UCLan launches cost-saving exempting LLB

The University of Central Lancashire (UCLan) Law School is rolling out an exempting law degree in a bid to widen access to the profession.

The Master’s in Law combines an undergraduate law degree (LLB) with the Legal Practice Course (LPC) and therefore offers a significantly cheaper option for students. UCLan currently charges £7,300 for its LPC while the new course is expected to cost £3,375 per year for 2011 (or £13,500 in total).  

From 2012, however, the fees will jump to £9,000 per year following UCLan’s decision to charge maximum tuition fees, meaning the Master’s could cost around £2,000 more than doing the LLB and LPC as two separate courses.

Head of UCLan’s law school Lynne Livesey said: “On the practical economics note this is a way that students of the future, from a widening access and diversity perspective, will be able to access the professional stage of training via an affordable route.”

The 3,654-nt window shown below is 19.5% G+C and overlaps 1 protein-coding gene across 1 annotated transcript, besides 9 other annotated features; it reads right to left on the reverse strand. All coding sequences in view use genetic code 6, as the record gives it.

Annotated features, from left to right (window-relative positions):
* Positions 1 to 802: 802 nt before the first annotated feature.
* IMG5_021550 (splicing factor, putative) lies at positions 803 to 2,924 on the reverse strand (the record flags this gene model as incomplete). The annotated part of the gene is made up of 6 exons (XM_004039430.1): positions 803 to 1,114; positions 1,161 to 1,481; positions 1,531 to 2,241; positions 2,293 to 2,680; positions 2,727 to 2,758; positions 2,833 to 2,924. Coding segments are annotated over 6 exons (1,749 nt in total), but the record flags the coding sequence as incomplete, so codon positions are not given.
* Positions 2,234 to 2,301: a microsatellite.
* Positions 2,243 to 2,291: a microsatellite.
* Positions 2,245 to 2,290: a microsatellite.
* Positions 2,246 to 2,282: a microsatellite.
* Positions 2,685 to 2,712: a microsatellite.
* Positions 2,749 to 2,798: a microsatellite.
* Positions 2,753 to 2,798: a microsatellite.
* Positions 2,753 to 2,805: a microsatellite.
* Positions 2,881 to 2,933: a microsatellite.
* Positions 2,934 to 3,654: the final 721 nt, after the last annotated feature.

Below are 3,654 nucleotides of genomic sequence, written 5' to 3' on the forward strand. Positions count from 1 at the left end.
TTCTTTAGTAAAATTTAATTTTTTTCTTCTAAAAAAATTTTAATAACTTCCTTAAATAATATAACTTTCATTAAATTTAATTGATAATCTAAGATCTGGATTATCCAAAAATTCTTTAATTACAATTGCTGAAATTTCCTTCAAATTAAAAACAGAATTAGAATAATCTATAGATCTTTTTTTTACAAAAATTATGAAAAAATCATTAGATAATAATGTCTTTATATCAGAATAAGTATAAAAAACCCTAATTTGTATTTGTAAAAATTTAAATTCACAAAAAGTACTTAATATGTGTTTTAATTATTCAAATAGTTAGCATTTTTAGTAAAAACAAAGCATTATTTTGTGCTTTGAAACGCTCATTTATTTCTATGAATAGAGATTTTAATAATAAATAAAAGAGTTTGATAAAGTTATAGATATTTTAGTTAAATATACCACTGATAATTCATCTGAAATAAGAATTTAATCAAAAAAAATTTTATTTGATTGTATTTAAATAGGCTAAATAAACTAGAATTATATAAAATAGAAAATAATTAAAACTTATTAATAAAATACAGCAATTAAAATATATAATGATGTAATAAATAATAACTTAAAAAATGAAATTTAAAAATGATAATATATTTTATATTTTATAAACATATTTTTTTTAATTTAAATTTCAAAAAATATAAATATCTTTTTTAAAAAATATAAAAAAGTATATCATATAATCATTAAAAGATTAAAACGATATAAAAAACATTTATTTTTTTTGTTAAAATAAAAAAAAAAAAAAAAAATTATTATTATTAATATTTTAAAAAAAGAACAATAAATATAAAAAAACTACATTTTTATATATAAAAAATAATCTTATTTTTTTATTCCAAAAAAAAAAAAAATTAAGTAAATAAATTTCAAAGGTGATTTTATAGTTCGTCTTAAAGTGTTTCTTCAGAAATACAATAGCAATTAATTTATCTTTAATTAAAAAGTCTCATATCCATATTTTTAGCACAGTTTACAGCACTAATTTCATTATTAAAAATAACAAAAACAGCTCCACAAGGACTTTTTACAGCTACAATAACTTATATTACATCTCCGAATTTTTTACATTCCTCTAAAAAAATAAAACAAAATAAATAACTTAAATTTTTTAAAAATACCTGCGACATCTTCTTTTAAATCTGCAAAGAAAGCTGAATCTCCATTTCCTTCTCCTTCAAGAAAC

“By focussing on commercial awareness and professional ethics from the outset, we believe that our students will make better lawyers who are able to grow successful businesses while being fully in tune with their professional obligations and able to meet the needs of their clients,” she added.

The first cohort is due to enrol on the course in September 2011 with the university hoping to attract around 35 students.

The news follows the university revealing disappointing figures for its Graduate Diploma in Law and LPC full-time enrolment, which fell 46 per cent and 44 per cent respectively between its 2009-10 and 2010-11 intake (read more).

In a statement from UCLan a spokesperson said: “The Lancashire Law School prides itself on its excellent graduate employment statistics and this is evident in the interest we are seeing from prospective 2011 students. First choice applications for the full time LPC for 2011 are up by 40 per cent compared to this time last year and even more significantly, the number of those who have already accepted and paid their deposit is up by 70 per cent.”